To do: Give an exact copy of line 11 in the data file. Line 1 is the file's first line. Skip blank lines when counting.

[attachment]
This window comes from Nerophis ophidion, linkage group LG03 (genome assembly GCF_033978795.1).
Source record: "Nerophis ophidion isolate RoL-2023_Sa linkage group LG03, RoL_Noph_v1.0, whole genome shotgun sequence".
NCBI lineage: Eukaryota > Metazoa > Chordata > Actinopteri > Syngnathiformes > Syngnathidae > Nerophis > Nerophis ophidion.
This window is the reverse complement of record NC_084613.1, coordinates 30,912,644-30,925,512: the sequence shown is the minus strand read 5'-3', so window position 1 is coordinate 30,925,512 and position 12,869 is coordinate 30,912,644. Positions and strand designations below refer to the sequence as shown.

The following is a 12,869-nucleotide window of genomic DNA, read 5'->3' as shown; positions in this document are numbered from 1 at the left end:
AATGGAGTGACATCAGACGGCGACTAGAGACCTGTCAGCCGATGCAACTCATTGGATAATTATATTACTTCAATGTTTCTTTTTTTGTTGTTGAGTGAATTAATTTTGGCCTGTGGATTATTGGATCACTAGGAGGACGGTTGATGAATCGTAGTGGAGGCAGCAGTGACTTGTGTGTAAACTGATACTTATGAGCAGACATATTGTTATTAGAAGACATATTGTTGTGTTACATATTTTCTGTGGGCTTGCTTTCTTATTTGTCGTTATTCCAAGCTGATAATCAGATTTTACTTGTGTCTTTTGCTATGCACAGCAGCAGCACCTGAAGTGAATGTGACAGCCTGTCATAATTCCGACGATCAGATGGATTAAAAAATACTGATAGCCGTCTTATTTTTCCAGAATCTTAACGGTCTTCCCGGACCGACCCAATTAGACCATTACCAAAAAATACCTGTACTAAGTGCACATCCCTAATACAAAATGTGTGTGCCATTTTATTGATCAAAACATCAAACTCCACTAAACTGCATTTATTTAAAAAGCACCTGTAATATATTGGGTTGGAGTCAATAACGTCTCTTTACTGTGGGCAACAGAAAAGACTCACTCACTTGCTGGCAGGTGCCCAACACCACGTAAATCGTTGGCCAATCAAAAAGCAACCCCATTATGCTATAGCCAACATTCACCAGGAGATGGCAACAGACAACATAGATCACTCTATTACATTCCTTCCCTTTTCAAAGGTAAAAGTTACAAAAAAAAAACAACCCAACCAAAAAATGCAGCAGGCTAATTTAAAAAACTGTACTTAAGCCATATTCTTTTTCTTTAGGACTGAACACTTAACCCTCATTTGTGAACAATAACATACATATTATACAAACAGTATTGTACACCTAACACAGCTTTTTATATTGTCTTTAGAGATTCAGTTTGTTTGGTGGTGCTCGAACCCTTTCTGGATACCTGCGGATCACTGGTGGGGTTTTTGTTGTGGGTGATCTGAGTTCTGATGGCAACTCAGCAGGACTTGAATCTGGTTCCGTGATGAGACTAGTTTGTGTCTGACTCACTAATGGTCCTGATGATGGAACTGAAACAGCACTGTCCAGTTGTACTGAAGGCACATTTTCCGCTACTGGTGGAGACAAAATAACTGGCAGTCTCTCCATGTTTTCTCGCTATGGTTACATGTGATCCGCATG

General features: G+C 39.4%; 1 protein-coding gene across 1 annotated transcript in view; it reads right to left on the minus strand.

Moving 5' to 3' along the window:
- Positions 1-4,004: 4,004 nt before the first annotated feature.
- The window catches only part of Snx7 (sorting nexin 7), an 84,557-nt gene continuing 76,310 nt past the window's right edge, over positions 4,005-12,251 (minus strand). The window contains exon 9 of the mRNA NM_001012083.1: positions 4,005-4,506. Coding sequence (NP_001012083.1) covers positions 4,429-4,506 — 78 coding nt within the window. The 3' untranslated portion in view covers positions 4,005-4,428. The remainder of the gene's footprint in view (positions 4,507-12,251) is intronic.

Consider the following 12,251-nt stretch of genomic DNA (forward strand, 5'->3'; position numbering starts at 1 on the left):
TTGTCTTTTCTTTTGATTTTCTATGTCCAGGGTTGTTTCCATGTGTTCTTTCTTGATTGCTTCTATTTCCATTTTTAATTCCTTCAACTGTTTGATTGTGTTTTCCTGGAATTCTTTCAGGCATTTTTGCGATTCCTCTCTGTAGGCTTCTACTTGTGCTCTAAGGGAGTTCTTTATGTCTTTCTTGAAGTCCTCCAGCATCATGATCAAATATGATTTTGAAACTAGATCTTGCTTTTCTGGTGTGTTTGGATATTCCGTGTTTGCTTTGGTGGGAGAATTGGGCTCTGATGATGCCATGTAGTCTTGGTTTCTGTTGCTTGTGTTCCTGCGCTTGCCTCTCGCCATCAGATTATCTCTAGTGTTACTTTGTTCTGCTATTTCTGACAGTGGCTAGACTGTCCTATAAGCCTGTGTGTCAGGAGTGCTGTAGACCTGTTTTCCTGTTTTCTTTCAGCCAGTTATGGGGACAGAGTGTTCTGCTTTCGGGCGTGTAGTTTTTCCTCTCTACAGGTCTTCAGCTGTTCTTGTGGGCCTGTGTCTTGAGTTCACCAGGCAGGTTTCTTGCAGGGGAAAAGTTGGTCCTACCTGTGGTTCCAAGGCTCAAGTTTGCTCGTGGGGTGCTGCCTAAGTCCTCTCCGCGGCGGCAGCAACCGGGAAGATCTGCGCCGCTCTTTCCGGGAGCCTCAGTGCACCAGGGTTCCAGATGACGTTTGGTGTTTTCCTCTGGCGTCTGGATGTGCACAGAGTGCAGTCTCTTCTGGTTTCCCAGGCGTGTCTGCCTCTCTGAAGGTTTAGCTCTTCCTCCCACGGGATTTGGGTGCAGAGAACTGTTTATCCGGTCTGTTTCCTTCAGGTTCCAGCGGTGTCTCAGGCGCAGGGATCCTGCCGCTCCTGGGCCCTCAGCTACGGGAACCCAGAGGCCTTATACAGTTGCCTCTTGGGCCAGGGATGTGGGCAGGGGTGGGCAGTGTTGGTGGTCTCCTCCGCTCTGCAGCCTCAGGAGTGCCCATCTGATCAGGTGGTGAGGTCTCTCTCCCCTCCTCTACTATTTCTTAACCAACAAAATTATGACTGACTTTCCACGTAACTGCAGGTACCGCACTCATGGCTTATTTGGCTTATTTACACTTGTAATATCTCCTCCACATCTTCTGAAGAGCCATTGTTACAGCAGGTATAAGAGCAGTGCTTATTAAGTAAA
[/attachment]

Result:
Consider the following 12,251-nt stretch of genomic DNA (forward strand, 5'->3'; position numbering starts at 1 on the left):